Today at church, there were a lot of people who told me that they’re just plain tired. We had a lot of people who were either sick themselves, or who had sick family members at home. There seemed to be a spirit of exhaustion among many, and a glazed-over look on the faces of many more.
Sometimes when you’re tired, it’s hard to pray. We’ve already discussed praying when you’re sleepy—but I’m talking about praying when you’re exhausted. You might have gotten sufficient sleep last night, but you’re just emotionally and spiritually drained.
Basil Pennington offers a method of prayer, called Centering Prayer, that I believe is perfect for those who feel drained. You might not know what to pray, and you may not even have “groans that words cannot express (Romans 8:26).” You just need to feel God’s love enfold you. Jesus said, “Come to me, all who labor and are heavy laden, and I will give you rest. Take my yoke upon you, and learn from me, for I am gentle and lowly in heart, and you will find rest for your souls. For my yoke is easy, and my burden is light (Matthew 11:28-30)."
In his book, Centering Prayer: Renewing an Ancient Christian Prayer Form, Pennington says that this prayer form is not new at all, but goes back many generations to the desert fathers, the monks and contemplatives of the early church. Centering Prayer has had many names and adaptations over the years, but generally looks the same, no matter who teaches it. Here are the rules (pp 59-50):
RULE ONE: At the beginning of the Prayer we take a minute or two to quiet down and then move in faith to God dwelling in our depths; at the end of the Prayer we take several minutes to come out, mentally praying the “Our Father” or some other prayer.
RULE TWO: After resting for a bit in the center in faith-full love, we take up a single, simple word that expresses this response and begin to let it repeat itself within.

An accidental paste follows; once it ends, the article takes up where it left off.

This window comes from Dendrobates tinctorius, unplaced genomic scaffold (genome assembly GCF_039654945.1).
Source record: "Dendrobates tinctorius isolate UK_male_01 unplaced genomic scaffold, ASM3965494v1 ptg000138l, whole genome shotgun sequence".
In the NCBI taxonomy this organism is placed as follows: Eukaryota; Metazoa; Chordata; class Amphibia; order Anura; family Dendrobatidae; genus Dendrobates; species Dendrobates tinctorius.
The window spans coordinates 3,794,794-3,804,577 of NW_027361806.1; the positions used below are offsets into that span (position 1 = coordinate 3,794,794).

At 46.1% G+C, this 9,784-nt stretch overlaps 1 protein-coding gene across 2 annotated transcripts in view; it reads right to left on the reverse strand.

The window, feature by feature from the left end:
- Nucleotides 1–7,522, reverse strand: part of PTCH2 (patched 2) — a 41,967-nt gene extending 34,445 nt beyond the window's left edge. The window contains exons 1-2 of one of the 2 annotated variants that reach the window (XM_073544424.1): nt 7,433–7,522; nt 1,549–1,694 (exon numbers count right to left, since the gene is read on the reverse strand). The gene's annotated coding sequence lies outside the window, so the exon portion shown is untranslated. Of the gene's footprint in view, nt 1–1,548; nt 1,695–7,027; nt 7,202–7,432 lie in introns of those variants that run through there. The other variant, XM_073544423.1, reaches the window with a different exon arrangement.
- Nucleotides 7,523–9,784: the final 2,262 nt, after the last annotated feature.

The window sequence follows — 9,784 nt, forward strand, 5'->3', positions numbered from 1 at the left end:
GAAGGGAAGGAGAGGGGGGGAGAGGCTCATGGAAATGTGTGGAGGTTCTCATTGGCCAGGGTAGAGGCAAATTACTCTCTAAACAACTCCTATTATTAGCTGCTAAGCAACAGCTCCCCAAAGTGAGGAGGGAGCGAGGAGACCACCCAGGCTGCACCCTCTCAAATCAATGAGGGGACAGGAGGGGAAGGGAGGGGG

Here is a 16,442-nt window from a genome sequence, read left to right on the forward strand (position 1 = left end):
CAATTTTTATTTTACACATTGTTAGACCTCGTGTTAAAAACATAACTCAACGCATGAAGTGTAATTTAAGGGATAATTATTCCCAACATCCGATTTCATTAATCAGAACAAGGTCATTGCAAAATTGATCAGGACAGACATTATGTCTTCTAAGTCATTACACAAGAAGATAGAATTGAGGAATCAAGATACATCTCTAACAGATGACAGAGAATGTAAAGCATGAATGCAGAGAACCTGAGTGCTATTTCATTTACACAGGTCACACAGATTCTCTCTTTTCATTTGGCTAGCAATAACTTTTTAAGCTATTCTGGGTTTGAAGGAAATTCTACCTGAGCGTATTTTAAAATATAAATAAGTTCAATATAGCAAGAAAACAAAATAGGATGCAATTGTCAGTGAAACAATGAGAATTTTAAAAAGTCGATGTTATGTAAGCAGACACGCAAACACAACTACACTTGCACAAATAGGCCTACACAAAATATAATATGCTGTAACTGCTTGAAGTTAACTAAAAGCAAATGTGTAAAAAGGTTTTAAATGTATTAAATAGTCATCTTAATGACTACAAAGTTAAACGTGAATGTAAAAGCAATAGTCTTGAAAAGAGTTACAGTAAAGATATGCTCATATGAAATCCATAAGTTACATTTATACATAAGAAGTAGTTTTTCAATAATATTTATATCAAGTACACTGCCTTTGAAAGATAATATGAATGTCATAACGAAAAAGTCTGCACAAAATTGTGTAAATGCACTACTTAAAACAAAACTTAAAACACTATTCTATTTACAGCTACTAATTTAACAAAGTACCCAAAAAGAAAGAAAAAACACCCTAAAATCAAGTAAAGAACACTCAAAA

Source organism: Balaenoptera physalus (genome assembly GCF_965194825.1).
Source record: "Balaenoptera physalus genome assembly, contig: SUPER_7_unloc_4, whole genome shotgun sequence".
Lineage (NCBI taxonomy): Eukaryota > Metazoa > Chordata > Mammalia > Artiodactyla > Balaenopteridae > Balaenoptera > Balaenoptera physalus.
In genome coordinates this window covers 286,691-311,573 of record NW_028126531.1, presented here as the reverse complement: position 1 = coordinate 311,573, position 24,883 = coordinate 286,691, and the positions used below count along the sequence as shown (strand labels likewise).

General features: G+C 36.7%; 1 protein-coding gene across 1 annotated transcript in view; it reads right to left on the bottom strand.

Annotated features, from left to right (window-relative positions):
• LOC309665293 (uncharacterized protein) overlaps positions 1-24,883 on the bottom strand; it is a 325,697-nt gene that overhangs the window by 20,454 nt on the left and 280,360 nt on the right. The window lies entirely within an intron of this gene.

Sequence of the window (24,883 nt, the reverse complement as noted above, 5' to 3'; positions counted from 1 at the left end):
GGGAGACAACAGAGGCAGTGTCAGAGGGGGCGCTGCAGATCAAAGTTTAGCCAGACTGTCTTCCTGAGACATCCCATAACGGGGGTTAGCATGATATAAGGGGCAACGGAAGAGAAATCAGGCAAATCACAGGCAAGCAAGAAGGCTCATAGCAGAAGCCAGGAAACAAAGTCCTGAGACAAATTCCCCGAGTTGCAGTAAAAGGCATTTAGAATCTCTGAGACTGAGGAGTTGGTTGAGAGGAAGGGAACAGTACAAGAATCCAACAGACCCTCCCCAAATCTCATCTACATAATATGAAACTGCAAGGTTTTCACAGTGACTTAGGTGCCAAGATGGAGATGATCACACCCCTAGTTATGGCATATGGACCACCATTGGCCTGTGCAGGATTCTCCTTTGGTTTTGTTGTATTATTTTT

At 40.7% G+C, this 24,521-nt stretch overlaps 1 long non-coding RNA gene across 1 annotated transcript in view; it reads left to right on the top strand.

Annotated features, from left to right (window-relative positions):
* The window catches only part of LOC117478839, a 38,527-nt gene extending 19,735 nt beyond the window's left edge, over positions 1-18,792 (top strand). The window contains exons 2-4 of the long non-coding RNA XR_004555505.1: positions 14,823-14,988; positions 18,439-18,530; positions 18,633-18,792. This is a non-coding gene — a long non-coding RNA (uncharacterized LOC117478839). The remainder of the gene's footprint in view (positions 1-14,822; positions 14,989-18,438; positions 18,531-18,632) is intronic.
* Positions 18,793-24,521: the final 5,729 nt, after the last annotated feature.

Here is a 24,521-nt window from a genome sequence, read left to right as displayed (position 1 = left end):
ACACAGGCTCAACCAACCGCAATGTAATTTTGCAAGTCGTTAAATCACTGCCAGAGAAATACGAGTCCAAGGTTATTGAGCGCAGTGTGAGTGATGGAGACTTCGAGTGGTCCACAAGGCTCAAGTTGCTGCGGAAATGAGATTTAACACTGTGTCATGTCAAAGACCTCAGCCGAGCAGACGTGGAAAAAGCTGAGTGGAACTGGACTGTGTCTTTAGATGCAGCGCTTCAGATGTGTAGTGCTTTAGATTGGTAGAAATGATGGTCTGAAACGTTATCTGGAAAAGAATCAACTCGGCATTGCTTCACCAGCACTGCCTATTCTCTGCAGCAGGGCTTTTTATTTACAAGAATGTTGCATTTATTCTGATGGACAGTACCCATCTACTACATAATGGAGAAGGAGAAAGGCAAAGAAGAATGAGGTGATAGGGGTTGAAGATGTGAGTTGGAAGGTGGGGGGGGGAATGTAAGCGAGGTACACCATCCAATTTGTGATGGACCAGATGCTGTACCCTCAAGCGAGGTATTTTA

RULE THREE: Whenever in the course of the Prayer we become aware of anything else, we simply gently return to the Presence by the use of the prayer word.
So, to reiterate, Centering Prayer is simply resting in God’s presence. It’s a prayer of non-striving where, instead of telling God all your problems, or instead of telling God anything at all, you simply sit in God’s love. Choose a prayer word (“peace,” “grace,” “maranatha,” and “Jesus” are good examples) that you will use to bring your mind back to God whenever it wanders. When you need to re-focus, just use your prayer word, and sit quietly again.
Pennington says, “It is most important to realize that prayer is always God-given; otherwise we may confuse the gift of grace with some achievement of our own (pg. 44).” I agree with that. While we think we are praying our own thoughts and feelings, we must never forget that prayer itself is initiated by God, in us. So let the Holy Spirit pray for and through you. Prayer is God in you (Holy Spirit) talking to God outside of you (Father). You may be too exhausted to pray all by yourself, but you’re never too drained to let the Spirit pray in you.
Pennington, Basil. Centering Prayer: Renewing an Ancient Christian Prayer Form. Doubleday Books: New York. 2001.